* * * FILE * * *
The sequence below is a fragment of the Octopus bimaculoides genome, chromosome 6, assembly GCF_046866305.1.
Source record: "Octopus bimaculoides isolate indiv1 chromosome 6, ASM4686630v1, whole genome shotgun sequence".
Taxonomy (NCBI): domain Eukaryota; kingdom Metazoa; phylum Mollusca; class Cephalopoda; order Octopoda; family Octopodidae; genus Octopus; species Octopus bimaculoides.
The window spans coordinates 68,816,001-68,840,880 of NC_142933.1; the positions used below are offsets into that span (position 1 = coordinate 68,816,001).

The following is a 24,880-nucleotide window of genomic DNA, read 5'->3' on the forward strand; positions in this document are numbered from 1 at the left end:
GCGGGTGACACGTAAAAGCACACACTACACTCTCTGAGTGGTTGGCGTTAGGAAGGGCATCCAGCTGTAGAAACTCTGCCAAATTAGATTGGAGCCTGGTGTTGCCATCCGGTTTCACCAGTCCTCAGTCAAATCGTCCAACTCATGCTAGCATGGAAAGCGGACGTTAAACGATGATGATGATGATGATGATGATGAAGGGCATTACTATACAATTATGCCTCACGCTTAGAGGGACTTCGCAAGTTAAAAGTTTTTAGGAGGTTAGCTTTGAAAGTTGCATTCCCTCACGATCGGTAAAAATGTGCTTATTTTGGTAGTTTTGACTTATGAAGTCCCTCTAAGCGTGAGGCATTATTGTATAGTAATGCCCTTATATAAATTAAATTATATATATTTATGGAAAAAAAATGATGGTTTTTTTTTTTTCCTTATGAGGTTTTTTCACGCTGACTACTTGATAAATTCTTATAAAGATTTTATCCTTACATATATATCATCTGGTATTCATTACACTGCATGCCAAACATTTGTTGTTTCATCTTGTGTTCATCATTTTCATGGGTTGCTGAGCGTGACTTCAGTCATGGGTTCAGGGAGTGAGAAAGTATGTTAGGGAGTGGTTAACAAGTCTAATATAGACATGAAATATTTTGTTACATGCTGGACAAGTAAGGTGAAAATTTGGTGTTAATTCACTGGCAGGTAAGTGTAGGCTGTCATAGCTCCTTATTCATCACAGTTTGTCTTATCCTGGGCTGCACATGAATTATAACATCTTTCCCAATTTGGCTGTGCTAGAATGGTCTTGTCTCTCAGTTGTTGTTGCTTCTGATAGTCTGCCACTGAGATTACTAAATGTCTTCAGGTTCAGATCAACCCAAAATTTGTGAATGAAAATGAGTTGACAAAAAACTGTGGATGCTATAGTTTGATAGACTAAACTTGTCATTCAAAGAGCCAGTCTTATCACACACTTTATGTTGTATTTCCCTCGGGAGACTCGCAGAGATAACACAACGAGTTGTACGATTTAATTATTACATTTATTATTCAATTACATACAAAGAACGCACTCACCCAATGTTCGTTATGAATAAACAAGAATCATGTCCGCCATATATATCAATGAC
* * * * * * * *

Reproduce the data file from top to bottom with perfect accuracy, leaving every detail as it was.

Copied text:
The sequence below is a fragment of the Octopus bimaculoides genome, chromosome 6, assembly GCF_046866305.1.
Source record: "Octopus bimaculoides isolate indiv1 chromosome 6, ASM4686630v1, whole genome shotgun sequence".
Taxonomy (NCBI): domain Eukaryota; kingdom Metazoa; phylum Mollusca; class Cephalopoda; order Octopoda; family Octopodidae; genus Octopus; species Octopus bimaculoides.
The window spans coordinates 68,816,001-68,840,880 of NC_142933.1; the positions used below are offsets into that span (position 1 = coordinate 68,816,001).

The following is a 24,880-nucleotide window of genomic DNA, read 5'->3' on the forward strand; positions in this document are numbered from 1 at the left end:
GCGGGTGACACGTAAAAGCACACACTACACTCTCTGAGTGGTTGGCGTTAGGAAGGGCATCCAGCTGTAGAAACTCTGCCAAATTAGATTGGAGCCTGGTGTTGCCATCCGGTTTCACCAGTCCTCAGTCAAATCGTCCAACTCATGCTAGCATGGAAAGCGGACGTTAAACGATGATGATGATGATGATGATGATGAAGGGCATTACTATACAATTATGCCTCACGCTTAGAGGGACTTCGCAAGTTAAAAGTTTTTAGGAGGTTAGCTTTGAAAGTTGCATTCCCTCACGATCGGTAAAAATGTGCTTATTTTGGTAGTTTTGACTTATGAAGTCCCTCTAAGCGTGAGGCATTATTGTATAGTAATGCCCTTATATAAATTAAATTATATATATTTATGGAAAAAAAATGATGGTTTTTTTTTTTTCCTTATGAGGTTTTTTCACGCTGACTACTTGATAAATTCTTATAAAGATTTTATCCTTACATATATATCATCTGGTATTCATTACACTGCATGCCAAACATTTGTTGTTTCATCTTGTGTTCATCATTTTCATGGGTTGCTGAGCGTGACTTCAGTCATGGGTTCAGGGAGTGAGAAAGTATGTTAGGGAGTGGTTAACAAGTCTAATATAGACATGAAATATTTTGTTACATGCTGGACAAGTAAGGTGAAAATTTGGTGTTAATTCACTGGCAGGTAAGTGTAGGCTGTCATAGCTCCTTATTCATCACAGTTTGTCTTATCCTGGGCTGCACATGAATTATAACATCTTTCCCAATTTGGCTGTGCTAGAATGGTCTTGTCTCTCAGTTGTTGTTGCTTCTGATAGTCTGCCACTGAGATTACTAAATGTCTTCAGGTTCAGATCAACCCAAAATTTGTGAATGAAAATGAGTTGACAAAAAACTGTGGATGCTATAGTTTGATAGACTAAACTTGTCATTCAAAGAGCCAGTCTTATCACACACTTTATGTTGTATTTCCCTCGGGAGACTCGCAGAGATAACACAACGAGTTGTACGATTTAATTATTACATTTATTATTCAATTACATACAAAGAACGCACTCACCCAATGTTCGTTATGAATAAACAAGAATCATGTCCGCCATATATATCAATGAC